x Abu Dhabi, UAESunday 21 January 2018

Questions on the start of service and the end of service

Our resident consumer advocate answers questions on utilities, end-of-service gratuity calculation and savings plans.

A few tenants are currently facing difficulties when applying for a new connection with Dewa. Jeff Topping / The National
A few tenants are currently facing difficulties when applying for a new connection with Dewa. Jeff Topping / The National

My wife and I are shortly to move into a villa, but are finding it impossible to register with Dewa (Dubai Electricity and Water Authority) as we do not have a copy of the title deeds for the property and the landlord is saying that he does not have a copy himself. Is this common and what can we do? LJ, Dubai

I have heard that quite a few tenants are currently facing difficulties when applying for a new connection with Dewa. Whereas in the past Dewa would accept an Affection Plan, an official site plot plan issued by the government with survey coordinates delineating the boundary, they are now insisting on seeing the title deeds. I would expect any landlord to have a copy and to provide this, but if they do not they will have to apply for a copy at the Land Department. Obtaining the document can take three months, but my understanding is that Dewa will accept a letter from the landlord with proof of the request.

My question is about the end-of-service gratuity calculation. Does DIFC or UAE law say how to count continuous service? What if a company transfers a long-time employee to the DIFC and then terminates him (not for misconduct) after six months? Where do I stand? SP, Dubai

In this situation the entitlement will depend on the contract and what SP has received to date. If an employer transfers an employee either into or out of a free zone, they are entitled to continuous service from the date they started employment. The only exception would be if the employee accepted a new contract of employment and received an end of service gratuity payment at the time of the change of location. If that was the case, the clock is effectively set to zero and the employee has no entitlement to another gratuity payment until 12 months' service has been completed.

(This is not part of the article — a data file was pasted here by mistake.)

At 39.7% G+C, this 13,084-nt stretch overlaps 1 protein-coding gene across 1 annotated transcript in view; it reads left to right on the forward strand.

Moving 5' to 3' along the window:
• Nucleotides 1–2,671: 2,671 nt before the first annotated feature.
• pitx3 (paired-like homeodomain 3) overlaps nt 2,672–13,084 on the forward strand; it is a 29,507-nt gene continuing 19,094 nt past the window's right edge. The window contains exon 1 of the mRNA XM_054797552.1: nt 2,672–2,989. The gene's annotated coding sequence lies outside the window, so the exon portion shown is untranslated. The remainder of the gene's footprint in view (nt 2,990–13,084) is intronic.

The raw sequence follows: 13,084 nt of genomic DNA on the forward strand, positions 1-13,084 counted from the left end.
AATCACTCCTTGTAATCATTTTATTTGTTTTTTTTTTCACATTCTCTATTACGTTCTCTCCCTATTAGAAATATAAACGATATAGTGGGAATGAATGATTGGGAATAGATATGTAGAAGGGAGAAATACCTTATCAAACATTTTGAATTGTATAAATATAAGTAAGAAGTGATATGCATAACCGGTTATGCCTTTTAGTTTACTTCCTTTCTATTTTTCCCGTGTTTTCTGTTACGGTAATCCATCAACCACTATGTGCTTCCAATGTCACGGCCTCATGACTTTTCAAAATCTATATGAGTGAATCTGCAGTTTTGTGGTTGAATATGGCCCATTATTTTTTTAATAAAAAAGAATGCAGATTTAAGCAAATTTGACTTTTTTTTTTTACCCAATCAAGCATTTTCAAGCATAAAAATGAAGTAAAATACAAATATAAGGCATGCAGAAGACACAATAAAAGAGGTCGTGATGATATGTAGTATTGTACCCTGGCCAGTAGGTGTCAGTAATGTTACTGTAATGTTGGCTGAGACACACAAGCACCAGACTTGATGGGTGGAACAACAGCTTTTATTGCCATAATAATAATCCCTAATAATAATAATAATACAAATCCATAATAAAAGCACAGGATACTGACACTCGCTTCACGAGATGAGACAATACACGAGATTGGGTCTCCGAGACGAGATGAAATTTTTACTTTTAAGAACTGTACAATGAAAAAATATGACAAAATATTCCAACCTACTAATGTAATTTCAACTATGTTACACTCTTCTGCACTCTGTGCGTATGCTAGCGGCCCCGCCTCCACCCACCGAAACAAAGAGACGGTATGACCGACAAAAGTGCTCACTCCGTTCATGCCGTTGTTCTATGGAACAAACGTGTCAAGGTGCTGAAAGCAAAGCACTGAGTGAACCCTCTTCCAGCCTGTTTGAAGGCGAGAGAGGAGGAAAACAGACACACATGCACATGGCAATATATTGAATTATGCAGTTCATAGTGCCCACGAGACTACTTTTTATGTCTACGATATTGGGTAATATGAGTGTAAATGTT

Just over six years ago I took out a savings plan with Royal Skandia. It was for a short term as I was not sure how long I would remain in the UAE. The six years are up and it now seems likely that I will stay here for another two years before going back to the United Kingdom. I contacted my adviser after I received a letter about the maturity from the insurance company and he told me that I have to take the money from the plan and start a new one if I want to keep saving in this way. As I won't be here that much longer, this seems a bit daft and I would be grateful if you would advise if I have any other options. RF, Abu Dhabi

Once you reach the end of the initial term with this Royal Skandia Managed Savings Account, you have a number of choices. You can surrender the plan in full without penalty; you can stop paying premiums but leave the monies invested to take them at any time without penalty; or you can continue paying premiums with the facility to stop them at any time and to take the proceeds whenever you want without any penalties. It is not in your interest to start a new plan with a term that is longer than you will be in the UAE as you may have tax liabilities if you cash in this type of plan once you are a UK resident. Your best option to keep investing at the current level is to keep the original plan in the current form, but to review the underlying investment funds and to cash in before you return to the UK. You can remit the monies to the UK in cash before you return, as in your position you would not have a tax liability, or you can consider alternative investments that can be maintained once you are a UK resident and have tax advantages no matter where you reside. I recommend you seek advice from an independent financial adviser.

When I received a promotion last year, my manager gave me a new offer letter with a condition in it stating that I cannot work for any clients of the company after I leave. This was an offer letter relating to the promotion only and my increased salary and was not a new employment contract, as the letter says that the original contract is still valid. The only contract I signed was the labour contract some three years ago which did not say anything about working for clients, although there was something in there about not going to work for a competitor. I have now been offered a job by a company that is an occasional client and I would like to know, how legally binding is the letter I signed? CC, Dubai

After further inquiries it transpired that CC was also a signatory to the new offer letter, which was a formal document on company letterhead. He does not work in a free zone and as he signed the document it is legally binding, although it does expressly refer to working for a competitor. Whether anything will come of it will be dependent on the employer taking legal action as it is a separate issue to the UAE employment contract which was lodged with the ministry. It would seem somewhat unusual to try to prevent an employee from going to work for a client rather than a competitor, particularly if the company wants to avoid problems with the client or to retain them.

Keren Bobker is an independent financial adviser with Holborn Assets in Dubai. Contact her at keren@holbornassets.com